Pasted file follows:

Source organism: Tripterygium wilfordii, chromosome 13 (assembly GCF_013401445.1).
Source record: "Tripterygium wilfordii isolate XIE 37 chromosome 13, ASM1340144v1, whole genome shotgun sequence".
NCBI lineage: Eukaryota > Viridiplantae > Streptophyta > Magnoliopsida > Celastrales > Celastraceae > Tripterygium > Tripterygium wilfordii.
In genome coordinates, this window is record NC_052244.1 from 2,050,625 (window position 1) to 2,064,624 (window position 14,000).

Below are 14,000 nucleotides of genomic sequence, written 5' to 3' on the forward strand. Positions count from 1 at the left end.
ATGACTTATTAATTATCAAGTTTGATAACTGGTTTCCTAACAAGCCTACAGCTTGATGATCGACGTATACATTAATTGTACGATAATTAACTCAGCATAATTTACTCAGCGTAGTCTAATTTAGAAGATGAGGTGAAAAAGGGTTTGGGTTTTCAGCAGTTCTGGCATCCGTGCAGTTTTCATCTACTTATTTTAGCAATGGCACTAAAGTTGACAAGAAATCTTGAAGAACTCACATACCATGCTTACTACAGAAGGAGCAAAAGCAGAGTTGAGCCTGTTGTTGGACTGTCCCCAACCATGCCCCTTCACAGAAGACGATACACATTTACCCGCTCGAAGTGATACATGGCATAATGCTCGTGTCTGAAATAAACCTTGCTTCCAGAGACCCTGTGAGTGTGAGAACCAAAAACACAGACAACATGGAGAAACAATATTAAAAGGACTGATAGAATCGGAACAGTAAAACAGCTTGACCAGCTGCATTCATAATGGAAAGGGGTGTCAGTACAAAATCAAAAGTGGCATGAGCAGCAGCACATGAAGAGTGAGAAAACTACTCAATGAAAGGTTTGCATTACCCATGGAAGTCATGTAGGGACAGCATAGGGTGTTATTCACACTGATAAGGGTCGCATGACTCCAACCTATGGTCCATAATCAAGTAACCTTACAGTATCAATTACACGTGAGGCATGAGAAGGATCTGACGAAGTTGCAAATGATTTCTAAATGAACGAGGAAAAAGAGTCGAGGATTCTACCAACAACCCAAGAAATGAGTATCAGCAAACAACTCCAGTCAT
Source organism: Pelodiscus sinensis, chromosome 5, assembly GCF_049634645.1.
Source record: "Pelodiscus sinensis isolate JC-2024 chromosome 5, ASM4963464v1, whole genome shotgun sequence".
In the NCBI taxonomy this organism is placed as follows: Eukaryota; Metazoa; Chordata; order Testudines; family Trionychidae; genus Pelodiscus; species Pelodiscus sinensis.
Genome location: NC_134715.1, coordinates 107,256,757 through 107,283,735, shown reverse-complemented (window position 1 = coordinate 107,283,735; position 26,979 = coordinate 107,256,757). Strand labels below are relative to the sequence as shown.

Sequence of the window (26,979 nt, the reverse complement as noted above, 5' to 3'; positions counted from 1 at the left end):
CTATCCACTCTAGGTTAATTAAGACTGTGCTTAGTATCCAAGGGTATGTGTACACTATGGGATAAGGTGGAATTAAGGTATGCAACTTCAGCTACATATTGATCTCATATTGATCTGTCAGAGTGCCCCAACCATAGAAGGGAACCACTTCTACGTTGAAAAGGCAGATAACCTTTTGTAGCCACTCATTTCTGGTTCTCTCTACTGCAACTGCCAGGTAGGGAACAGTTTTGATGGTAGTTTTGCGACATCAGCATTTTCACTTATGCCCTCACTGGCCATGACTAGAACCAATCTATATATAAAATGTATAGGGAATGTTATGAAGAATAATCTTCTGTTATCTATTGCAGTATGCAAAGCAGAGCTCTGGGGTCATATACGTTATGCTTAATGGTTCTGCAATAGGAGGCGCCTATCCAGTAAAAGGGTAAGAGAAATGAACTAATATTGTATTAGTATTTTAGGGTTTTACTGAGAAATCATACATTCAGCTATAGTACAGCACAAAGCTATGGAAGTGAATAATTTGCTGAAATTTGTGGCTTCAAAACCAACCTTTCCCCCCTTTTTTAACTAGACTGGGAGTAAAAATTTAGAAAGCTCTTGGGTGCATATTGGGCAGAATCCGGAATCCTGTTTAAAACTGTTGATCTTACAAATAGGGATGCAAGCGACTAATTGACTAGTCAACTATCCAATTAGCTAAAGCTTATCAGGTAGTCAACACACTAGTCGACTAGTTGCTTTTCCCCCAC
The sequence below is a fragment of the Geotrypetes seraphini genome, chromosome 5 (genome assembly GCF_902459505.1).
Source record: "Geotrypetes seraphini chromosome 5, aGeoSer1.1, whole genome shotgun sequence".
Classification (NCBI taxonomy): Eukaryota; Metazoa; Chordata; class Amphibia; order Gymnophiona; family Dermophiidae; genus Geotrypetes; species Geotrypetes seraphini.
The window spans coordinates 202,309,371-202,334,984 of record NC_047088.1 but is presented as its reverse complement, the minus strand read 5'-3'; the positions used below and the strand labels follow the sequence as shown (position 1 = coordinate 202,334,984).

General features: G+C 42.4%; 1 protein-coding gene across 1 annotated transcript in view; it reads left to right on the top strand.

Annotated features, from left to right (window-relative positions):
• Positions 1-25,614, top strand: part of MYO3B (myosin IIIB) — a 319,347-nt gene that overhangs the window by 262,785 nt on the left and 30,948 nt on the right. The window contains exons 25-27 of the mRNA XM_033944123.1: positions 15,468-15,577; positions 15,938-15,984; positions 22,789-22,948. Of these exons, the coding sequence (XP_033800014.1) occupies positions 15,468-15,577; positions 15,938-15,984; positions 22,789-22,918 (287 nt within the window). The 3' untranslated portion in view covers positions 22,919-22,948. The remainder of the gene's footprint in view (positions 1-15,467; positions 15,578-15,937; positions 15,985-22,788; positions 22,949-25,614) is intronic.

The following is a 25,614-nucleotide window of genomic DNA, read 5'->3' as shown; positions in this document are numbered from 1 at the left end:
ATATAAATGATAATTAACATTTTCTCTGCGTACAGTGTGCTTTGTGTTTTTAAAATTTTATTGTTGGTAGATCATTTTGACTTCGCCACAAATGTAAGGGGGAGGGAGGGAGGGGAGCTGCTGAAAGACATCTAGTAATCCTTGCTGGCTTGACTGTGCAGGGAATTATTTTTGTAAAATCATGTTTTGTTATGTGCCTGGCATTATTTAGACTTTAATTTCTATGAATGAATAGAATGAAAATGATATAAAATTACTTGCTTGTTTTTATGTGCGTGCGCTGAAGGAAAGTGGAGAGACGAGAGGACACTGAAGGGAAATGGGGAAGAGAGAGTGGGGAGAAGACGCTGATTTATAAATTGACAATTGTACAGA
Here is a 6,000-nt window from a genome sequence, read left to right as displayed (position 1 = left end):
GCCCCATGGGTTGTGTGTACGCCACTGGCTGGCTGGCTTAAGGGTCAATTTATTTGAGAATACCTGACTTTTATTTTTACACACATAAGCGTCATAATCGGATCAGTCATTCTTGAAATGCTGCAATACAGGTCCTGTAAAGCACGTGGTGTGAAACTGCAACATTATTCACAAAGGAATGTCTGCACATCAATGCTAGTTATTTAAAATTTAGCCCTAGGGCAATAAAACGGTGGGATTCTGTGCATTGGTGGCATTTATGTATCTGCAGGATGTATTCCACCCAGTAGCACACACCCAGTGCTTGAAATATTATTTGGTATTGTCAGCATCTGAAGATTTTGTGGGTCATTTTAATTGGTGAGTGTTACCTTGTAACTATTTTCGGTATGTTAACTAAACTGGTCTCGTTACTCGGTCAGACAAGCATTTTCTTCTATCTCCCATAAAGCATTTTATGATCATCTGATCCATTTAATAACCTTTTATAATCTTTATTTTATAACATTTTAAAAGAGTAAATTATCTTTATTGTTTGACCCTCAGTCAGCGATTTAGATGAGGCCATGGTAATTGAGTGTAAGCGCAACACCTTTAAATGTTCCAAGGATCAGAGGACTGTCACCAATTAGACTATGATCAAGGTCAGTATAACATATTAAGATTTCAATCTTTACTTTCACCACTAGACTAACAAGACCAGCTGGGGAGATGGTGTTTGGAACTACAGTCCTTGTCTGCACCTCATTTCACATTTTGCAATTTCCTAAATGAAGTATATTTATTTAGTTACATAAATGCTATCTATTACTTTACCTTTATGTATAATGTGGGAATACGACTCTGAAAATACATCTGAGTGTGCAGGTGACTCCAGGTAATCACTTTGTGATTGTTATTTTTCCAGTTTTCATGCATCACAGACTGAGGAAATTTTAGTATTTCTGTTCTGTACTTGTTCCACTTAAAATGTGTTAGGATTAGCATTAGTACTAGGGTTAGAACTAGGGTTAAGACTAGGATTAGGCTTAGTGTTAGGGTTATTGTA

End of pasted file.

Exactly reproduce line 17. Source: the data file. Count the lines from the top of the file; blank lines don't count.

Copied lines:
General features: G+C 42.4%; 1 protein-coding gene across 1 annotated transcript in view; it reads left to right on the top strand.